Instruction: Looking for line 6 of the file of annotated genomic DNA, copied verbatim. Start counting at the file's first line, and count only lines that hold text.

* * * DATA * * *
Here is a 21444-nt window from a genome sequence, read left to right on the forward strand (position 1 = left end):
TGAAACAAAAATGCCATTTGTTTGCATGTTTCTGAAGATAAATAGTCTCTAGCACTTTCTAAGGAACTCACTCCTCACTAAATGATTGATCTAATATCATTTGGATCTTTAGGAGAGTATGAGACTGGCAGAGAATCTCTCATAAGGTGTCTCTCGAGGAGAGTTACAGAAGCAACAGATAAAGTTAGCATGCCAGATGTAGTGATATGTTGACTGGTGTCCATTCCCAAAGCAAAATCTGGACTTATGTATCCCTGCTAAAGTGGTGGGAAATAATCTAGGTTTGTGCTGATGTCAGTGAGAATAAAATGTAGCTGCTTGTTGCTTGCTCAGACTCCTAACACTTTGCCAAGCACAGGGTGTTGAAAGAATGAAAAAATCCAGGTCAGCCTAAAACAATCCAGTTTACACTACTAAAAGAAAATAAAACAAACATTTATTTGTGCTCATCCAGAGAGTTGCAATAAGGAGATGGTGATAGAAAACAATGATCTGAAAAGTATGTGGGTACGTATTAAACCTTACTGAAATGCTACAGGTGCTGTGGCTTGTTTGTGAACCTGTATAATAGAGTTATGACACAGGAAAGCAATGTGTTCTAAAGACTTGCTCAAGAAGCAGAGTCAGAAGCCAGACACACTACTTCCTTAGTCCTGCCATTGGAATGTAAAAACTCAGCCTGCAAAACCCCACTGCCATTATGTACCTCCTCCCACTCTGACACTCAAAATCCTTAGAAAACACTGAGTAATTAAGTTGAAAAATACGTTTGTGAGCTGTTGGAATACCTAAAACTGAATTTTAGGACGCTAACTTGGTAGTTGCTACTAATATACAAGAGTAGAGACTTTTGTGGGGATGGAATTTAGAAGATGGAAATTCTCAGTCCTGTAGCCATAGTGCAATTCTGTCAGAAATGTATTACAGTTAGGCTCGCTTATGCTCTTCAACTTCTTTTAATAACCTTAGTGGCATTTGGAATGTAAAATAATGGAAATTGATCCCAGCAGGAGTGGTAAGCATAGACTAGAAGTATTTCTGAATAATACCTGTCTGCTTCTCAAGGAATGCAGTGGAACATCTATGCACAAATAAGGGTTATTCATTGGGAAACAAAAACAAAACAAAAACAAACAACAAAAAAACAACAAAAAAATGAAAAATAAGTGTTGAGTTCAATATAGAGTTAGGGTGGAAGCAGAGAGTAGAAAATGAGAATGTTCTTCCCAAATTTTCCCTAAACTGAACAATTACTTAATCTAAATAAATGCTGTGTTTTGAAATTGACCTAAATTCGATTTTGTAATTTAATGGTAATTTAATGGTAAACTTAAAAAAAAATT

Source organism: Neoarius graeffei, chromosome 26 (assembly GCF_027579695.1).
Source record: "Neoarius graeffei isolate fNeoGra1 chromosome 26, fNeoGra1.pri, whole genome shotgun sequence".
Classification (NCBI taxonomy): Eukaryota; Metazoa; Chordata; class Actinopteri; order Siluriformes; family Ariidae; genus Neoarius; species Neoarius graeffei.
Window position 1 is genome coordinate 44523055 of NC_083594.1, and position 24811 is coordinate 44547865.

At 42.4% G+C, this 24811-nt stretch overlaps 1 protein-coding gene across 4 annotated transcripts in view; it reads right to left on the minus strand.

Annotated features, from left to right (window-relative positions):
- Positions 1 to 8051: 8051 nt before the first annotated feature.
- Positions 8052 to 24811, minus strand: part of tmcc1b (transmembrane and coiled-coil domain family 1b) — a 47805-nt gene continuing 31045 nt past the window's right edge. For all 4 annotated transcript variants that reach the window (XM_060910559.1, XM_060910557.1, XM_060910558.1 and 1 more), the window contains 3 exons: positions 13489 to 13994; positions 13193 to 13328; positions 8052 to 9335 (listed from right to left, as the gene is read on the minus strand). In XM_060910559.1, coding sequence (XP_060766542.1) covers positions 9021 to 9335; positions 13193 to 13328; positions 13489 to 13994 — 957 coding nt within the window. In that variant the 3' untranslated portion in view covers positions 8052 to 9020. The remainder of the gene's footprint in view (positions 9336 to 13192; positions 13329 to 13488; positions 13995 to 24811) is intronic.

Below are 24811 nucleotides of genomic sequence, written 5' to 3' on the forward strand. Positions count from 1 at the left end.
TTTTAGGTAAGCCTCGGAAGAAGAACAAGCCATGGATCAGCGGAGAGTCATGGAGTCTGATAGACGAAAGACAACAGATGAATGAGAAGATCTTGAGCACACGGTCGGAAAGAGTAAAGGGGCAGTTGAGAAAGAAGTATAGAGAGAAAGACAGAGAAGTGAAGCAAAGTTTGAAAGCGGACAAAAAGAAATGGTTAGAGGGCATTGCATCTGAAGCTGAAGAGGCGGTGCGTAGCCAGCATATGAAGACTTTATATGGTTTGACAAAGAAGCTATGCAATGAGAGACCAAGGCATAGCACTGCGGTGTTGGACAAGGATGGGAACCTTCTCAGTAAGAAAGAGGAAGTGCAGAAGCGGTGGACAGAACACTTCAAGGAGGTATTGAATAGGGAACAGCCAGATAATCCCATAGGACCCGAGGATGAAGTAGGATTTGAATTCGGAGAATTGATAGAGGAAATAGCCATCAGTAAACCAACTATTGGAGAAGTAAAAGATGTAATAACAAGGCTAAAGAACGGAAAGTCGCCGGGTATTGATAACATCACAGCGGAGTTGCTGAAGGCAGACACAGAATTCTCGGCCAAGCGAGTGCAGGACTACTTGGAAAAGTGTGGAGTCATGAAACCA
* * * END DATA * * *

Window position 1 is genome coordinate 44523055 of NC_083594.1, and position 24811 is coordinate 44547865.